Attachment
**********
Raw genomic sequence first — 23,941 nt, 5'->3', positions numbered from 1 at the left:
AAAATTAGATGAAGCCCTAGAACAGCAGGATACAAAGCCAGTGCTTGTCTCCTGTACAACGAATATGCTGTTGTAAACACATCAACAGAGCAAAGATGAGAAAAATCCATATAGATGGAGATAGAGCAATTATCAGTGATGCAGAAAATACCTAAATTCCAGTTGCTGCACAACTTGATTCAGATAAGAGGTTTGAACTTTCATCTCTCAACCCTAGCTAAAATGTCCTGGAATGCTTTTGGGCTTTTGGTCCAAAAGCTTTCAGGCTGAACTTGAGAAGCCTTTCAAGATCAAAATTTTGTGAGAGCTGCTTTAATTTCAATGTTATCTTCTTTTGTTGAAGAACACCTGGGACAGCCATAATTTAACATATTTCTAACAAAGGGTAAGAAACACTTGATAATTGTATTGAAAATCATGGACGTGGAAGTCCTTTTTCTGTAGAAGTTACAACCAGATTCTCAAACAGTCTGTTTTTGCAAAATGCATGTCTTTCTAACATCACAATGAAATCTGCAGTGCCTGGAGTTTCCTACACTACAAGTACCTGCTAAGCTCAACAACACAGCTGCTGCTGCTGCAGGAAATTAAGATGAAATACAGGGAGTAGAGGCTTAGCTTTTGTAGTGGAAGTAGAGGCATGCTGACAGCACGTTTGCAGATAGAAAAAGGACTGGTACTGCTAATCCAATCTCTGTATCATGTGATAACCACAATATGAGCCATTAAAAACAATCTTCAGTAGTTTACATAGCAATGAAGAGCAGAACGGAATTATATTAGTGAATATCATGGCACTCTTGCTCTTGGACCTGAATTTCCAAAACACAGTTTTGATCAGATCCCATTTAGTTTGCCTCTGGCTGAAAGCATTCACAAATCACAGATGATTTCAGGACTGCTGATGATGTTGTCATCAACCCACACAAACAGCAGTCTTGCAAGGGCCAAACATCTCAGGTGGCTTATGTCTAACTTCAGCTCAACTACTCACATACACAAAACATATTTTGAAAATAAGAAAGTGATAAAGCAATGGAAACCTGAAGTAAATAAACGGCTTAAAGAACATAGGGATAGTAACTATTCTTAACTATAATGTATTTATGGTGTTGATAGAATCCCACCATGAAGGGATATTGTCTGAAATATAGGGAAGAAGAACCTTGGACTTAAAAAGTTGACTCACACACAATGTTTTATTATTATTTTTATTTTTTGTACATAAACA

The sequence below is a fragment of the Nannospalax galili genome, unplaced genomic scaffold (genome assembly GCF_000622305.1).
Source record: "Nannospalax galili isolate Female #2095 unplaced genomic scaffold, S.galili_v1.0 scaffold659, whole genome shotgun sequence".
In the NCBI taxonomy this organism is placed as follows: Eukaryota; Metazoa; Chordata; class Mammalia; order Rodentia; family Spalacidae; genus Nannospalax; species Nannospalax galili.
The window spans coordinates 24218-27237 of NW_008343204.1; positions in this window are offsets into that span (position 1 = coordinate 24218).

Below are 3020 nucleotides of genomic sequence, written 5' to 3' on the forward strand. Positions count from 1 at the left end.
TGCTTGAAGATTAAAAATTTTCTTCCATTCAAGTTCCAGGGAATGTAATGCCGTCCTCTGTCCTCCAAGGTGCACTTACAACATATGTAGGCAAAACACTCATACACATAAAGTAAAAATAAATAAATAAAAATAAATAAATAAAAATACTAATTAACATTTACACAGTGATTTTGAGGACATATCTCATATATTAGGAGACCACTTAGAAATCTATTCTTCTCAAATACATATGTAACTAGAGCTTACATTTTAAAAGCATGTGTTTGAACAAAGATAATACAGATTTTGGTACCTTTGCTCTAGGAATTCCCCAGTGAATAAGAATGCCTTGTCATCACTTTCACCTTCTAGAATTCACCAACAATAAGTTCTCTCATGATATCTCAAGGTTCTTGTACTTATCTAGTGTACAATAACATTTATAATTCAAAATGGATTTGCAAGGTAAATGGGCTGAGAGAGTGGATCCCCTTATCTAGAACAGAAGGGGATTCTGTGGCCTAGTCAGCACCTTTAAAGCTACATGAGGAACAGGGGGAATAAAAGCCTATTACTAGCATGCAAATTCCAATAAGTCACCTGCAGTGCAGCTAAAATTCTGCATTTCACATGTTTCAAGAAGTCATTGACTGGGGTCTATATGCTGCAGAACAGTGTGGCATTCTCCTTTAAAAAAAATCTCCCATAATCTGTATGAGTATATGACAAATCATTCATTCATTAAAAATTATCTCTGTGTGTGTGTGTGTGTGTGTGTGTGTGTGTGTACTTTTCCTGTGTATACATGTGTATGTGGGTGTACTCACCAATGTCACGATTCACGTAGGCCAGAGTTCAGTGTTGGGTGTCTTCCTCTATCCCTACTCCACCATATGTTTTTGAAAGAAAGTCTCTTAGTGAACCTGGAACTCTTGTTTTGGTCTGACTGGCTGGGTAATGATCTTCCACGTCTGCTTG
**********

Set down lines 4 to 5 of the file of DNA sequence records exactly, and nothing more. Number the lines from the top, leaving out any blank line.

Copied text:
Source record: "Nannospalax galili isolate Female #2095 unplaced genomic scaffold, S.galili_v1.0 scaffold659, whole genome shotgun sequence".
In the NCBI taxonomy this organism is placed as follows: Eukaryota; Metazoa; Chordata; class Mammalia; order Rodentia; family Spalacidae; genus Nannospalax; species Nannospalax galili.